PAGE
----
I rewatched an old favorite this week, Equilibrium. If you’re not familiar with it, think 1984 meets The Matrix. It’s a timely tale about a future that is practically at our doorsteps: black-coated enforcers dispatch “sense offenders” with ballet gunplay and thinly disguised Nazi flags fly on every corner and the Mona Lisa gets incinerated by a flamethrower because it makes people “feel.” Isn’t that where our world is heading?
All kidding and choreographed violence aside, the movie does explore an interesting premise: is mankind’s “volatile nature” worth the risk? In the film, the populace is controlled by frequent doses of Prozium, a capsule drug that essentially smothers all emotion. As the governmental figurehead named Father declares, “At the cost of the dizzying heights of human elation, we have suppressed its abysmal lows.” Anger, hatred, depression, and malice are anesthetized along with joy, excitement, love, and kindness. People are machines, not feeling anything one way or another, even if their friends or family are arrested and executed for sense offense.
Taken from a purely humanistic standpoint, there is an element of truth to this notion. If cold, hard logic reigned supreme in the hearts and minds of every person, there would be a lot less crime and bad decisions. Even the members of the Resistance, an underground society that refused to take Prozium, agreed that “without control, without restraint, emotion is chaos.” They claim that feeling is what makes life worth living, but this is a very subjective point. Someone would argue that the powder keg of emotion is worth the risk because it gives life a spark, even though it may turn into a raging fire, while another person would say that it’s too volatile and unpredictable, so just get rid of it altogether.
As our society marches further away from God, it actively seeks to deny the gifts and blessings that He gives the whole world, to believers as well as unbelievers. Emotions are one of these gifts, but in our fallen state, they have become corrupted. The Bible says that the heart is wicked (Jer. 17:9, Mark 7:21), and it takes only a moment of self-reflection to see what the mess of our feelings and desires. It also takes only a moment to look with disgust and horror at a world ruled by its emotions and appetites and see how far the depravity of man can carry itself away from God.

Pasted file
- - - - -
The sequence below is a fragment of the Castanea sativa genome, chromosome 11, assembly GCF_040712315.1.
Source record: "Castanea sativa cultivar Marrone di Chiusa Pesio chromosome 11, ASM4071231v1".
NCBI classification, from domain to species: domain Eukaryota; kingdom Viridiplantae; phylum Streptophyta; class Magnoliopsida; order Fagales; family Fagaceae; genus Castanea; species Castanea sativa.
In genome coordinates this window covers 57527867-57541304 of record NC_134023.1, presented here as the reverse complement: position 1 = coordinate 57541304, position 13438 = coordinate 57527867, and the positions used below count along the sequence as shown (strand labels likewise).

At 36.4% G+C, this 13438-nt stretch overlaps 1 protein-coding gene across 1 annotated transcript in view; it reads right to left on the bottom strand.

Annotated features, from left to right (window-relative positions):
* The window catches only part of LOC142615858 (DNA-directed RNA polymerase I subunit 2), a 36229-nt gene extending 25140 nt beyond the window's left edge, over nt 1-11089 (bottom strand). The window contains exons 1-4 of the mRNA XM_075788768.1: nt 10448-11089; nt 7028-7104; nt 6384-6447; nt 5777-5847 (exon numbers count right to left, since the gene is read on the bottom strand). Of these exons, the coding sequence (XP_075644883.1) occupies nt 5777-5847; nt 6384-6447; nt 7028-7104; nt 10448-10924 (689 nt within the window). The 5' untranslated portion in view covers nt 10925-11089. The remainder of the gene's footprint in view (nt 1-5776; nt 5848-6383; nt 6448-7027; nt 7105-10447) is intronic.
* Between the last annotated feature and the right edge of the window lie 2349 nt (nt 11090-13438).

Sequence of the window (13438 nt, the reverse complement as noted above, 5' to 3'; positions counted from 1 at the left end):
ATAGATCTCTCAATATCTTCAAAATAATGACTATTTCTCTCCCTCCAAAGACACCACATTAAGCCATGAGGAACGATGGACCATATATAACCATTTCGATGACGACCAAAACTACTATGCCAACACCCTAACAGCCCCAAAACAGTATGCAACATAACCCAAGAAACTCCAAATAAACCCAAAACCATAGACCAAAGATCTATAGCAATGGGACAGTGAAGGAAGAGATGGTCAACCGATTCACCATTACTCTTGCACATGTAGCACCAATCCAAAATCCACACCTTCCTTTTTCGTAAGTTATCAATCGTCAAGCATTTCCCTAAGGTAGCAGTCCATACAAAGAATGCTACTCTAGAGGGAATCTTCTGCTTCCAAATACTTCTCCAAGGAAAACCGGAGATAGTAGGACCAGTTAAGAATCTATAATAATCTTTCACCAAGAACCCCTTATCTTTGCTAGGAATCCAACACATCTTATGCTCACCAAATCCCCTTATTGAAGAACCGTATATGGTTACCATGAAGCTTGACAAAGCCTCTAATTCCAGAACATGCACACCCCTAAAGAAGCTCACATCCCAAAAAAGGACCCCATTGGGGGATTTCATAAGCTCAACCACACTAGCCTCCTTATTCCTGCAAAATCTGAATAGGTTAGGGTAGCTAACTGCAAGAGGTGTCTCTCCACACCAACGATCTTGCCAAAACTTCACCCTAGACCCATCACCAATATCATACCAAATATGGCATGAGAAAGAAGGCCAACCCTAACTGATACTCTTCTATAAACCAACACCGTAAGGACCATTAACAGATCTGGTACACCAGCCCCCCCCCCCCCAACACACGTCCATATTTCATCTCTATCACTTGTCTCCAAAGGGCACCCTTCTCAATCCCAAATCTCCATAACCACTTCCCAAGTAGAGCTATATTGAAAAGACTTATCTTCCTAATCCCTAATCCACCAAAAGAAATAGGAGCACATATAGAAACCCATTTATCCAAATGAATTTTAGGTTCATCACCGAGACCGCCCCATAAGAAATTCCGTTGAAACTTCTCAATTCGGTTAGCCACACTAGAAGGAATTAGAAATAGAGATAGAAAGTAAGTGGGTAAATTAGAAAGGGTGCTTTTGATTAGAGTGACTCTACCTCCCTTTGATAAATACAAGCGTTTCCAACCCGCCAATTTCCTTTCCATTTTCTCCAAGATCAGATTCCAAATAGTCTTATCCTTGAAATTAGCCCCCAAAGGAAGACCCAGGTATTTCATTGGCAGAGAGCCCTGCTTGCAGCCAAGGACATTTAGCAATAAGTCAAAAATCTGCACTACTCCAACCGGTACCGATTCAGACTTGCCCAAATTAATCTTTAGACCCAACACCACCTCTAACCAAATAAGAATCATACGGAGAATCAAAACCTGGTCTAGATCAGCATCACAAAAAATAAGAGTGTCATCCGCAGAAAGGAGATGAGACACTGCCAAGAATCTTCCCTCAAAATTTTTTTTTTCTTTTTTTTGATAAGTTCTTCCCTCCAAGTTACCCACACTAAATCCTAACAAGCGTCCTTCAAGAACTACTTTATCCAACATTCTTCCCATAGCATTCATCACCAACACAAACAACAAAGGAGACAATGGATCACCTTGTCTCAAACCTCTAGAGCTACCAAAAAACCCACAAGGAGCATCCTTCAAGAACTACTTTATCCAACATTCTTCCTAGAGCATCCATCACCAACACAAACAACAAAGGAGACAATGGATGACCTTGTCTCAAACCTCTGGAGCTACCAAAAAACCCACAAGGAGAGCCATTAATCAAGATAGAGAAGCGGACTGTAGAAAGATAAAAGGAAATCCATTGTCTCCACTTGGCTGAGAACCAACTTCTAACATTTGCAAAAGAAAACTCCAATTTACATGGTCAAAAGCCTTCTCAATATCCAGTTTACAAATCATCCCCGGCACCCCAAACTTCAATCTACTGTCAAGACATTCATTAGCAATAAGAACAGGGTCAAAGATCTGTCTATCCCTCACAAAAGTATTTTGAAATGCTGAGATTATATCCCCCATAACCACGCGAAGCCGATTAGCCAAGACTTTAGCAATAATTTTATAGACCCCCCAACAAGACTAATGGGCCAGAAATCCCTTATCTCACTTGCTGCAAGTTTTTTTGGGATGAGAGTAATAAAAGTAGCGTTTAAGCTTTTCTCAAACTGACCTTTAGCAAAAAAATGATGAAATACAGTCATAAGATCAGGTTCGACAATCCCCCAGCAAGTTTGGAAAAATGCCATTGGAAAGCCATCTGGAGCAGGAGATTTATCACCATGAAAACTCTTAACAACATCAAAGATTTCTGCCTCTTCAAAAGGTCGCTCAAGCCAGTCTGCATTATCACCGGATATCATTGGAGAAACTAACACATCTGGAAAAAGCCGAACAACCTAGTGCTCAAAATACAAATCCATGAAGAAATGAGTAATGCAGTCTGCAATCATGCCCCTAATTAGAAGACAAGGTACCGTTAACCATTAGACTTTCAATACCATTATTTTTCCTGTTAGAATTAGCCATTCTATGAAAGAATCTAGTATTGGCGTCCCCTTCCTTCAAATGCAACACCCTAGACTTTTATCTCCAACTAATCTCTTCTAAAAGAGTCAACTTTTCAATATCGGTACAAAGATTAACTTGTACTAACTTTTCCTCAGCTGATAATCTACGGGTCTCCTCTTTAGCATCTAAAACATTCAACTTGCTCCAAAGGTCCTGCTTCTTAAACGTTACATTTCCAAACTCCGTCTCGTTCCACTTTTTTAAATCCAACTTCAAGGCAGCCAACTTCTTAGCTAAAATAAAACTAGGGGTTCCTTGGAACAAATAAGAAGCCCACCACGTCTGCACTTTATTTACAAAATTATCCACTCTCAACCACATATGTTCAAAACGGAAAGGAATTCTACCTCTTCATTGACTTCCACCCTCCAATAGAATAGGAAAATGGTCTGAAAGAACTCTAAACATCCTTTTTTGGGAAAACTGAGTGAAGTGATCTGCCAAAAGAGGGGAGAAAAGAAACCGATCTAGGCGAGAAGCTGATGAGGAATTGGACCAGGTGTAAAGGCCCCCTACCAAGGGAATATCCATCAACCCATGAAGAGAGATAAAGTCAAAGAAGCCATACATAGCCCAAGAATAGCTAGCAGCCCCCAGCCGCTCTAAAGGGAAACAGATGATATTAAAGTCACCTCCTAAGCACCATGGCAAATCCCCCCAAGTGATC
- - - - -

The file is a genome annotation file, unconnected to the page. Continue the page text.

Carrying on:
We know that the root of this depravity is not emotions, but the fallen sin nature of everyone that ever lived, apart from Jesus Himself. Yet the world cannot accept this truth, so it invents new ways to explain it away and new balms to soothe the wounds. In contrast to films like Equilibrium, the trend seems to swing the other way, to hyper-emotional release. The internet is a deafening beehive buzzing with vented feelings, outbursts of rage, sensory overload, and wanton gratuity. Even in casual circles, being vulnerable and open with one’s feelings is a virtue held in higher regard than being the “strong, silent type” and having “a stiff upper lip”.
What is the result? Emotionally immature adults, fractured relationships and families, impulsive neurotics, unfiltered mental data dumps, offending people at every turn, and most importantly, increased self-idolatry. Would this be solved by emotional dampers? No, because the root would still remain. A perfect utopia does not depend on everyone getting along and having the same thoughts about everything, nor is it found in unrestrained self-expression.
“Follow your heart” is terrible advice. Follow the One who made your heart.